Aims of Antenatal Care: Introduction
The World Health Organisation (2003) defines antenatal care as “care before birth”, and includes education, counselling, screening and treatment to monitor and to promote the well being of the mother and baby. According to Johnson and Taylor (2000) the aim of antenatal care is to assist women in remaining healthy, monitoring the progress of pregnancy in order to support normal fetal development and thus aid the health of the unborn. Antenatal care should also provide support and guidance to the woman and her partner to help them in their transition to parenthood. The midwife can provide sufficient antenatal care by developing a partnership with the woman, providing a holistic approach that meets her individual needs, exchanging information with the woman and her family to enable them to make informed decisions about pregnancy and birth and to recognise complications of pregnancy and facilitating the woman and her family in their preparations to meet the demands of birth. Henderson and McDonald (2004) believe that an essential aim of antenatal care is the role of the midwife in being an advocate for the woman and her family during pregnancy, and supporting her right to chose care that is appropriate for her own needs and those of her family. This paper will focus on the role of the midwife in antenatal care and provides a good insight on health promotion during the antenatal period. Areas such as smoking, alcohol, diet, and exercise are explored in detail with attention also given to the role of the midwife in antenatal classes and the promotion of breastfeeding. The frequency of antenatal visits is also explored as well as the importance of foetal development.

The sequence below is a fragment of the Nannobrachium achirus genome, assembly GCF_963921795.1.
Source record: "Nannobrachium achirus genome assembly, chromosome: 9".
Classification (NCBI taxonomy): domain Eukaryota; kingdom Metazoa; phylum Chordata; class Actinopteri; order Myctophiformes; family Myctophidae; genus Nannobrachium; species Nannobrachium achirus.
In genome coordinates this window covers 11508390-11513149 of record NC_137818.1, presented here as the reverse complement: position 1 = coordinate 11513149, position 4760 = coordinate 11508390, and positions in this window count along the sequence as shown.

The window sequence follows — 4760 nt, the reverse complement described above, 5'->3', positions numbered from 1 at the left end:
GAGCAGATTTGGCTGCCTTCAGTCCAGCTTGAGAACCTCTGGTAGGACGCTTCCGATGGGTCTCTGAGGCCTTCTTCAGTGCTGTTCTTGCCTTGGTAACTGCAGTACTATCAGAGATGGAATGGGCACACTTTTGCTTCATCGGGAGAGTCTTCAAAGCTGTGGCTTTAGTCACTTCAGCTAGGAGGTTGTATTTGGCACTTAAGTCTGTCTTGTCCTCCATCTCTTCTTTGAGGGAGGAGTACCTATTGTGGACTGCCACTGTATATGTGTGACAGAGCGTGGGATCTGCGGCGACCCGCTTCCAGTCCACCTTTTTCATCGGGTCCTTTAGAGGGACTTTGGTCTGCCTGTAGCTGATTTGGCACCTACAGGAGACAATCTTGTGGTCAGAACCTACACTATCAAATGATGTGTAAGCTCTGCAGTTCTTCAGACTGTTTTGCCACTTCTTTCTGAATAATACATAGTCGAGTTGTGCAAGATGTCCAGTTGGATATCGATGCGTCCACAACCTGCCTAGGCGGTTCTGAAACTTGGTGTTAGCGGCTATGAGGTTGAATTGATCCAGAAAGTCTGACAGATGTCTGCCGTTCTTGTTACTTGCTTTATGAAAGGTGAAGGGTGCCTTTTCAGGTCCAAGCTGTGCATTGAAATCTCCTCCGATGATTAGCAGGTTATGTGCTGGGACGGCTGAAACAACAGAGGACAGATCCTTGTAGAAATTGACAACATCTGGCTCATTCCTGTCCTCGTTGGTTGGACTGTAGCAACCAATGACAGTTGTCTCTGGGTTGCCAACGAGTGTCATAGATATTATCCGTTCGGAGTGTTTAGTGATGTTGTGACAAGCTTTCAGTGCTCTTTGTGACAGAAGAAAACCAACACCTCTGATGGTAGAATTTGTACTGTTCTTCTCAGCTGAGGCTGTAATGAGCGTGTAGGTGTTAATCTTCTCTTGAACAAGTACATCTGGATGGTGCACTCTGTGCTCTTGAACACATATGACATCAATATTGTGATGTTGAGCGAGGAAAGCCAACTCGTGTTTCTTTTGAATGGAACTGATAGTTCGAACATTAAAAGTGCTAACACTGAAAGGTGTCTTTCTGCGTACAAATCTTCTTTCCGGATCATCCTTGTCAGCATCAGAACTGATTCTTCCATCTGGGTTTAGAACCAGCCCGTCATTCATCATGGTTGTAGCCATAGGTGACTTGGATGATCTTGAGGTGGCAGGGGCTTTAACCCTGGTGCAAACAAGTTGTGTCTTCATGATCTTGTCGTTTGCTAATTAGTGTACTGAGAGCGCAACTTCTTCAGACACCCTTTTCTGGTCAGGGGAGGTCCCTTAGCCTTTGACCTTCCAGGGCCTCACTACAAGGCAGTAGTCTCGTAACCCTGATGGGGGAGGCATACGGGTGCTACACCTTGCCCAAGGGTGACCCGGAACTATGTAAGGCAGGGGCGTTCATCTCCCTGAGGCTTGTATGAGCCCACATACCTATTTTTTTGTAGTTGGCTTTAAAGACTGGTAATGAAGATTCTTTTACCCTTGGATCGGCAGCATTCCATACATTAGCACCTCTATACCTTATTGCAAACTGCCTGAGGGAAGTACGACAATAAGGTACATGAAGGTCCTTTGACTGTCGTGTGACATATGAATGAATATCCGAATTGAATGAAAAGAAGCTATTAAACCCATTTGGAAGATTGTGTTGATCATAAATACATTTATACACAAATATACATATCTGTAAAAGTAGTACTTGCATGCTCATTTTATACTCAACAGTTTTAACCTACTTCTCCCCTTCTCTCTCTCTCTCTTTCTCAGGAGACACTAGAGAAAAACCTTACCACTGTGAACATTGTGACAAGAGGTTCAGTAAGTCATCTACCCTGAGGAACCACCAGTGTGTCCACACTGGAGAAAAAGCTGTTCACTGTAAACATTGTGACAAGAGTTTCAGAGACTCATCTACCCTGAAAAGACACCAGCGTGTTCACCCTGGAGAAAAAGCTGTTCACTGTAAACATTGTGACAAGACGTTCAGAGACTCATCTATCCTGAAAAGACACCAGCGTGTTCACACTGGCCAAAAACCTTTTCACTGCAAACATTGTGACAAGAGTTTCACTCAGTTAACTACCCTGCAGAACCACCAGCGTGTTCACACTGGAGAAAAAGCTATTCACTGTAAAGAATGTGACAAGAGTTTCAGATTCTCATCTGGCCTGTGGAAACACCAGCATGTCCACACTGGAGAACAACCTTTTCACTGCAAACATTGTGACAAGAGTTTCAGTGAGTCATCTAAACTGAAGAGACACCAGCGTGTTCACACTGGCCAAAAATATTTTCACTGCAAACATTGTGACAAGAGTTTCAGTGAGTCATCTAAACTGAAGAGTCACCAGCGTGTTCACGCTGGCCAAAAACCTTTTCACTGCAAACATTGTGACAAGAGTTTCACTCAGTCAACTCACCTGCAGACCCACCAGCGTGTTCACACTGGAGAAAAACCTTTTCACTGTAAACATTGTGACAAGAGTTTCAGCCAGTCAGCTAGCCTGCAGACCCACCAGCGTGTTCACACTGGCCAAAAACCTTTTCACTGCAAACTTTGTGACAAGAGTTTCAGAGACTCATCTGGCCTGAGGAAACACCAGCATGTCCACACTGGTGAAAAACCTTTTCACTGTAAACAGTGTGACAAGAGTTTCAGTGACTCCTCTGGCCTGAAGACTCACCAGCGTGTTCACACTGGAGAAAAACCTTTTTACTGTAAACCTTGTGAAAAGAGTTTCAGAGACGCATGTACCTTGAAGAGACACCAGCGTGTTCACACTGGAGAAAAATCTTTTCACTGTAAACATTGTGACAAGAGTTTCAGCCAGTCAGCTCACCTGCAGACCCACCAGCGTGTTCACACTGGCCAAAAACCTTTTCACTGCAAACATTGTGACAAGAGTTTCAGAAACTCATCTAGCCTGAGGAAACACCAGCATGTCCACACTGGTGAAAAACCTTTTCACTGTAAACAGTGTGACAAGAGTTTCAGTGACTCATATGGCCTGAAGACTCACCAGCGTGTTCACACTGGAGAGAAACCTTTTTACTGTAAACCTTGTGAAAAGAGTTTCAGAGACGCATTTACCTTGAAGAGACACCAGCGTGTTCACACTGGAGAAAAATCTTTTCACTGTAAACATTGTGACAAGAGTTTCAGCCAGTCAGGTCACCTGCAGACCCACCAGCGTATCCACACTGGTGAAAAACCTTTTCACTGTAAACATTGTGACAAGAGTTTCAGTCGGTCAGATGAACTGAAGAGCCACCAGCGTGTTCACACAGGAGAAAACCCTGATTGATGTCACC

Antenatal care should be sought early in pregnancy. It should be provided by a small group of carers with whom the woman feels comfortable and there should be continuity of care throughout the antenatal period. Antenatal visits should occur monthly up to 28 weeks, fortnightly from 28-36 weeks, weekly from 36-40 weeks and twice weekly 40 weeks plus (WHO 2003). The first visit is important as it is an introduction to the maternity services. The initial visit focuses on the exchange of information and it is vital that the midwife provides a friendly positive approach to develop a partnership between the woman and the midwife (Lee 2006). Bowdon and Manner (2006) believe there are a number of objectives for the first visit. These include assessing levels of health by taking a detailed history and to offer appropriate screening test, to record baseline recordings of blood pressure, urinalysis, and fetal development to be used as a standard for comparison as the pregnancy progresses, to identify risk factors by taking accurate details of past and present medical and personal history, to provide an opportunity for the woman and her family to express and discuss any concerns they might have about the current pregnancy, and finally to give public health advice in order to maintain the health of the mother and the healthy development of the baby. Such advice should include advice on the dangers of smoking and alcohol consumption, and also advice on diet and exercise.
Smoking can have detrimental effects on both mothers and babies. There are numerous research pieces available on the harmful effects of smoking in pregnancy. Mothers who smoke throughout pregnancy are more likely to deliver a baby prematurely and smaller in weight. The average reported weight reduction can fluctuate between 120g to 430g or more depending on the number of cigarettes consumed (Barnes and Bradley 1990). Premature babies are more at risk of developing autism and epilepsy and face developmental delays, and in addition low birth weight has been linked in later life with a greater risk of hypertension, coronary heart disease and impaired glucose tolerance (Floyd 1993). Finally cigarette smoking in pregnancy increases the risk...
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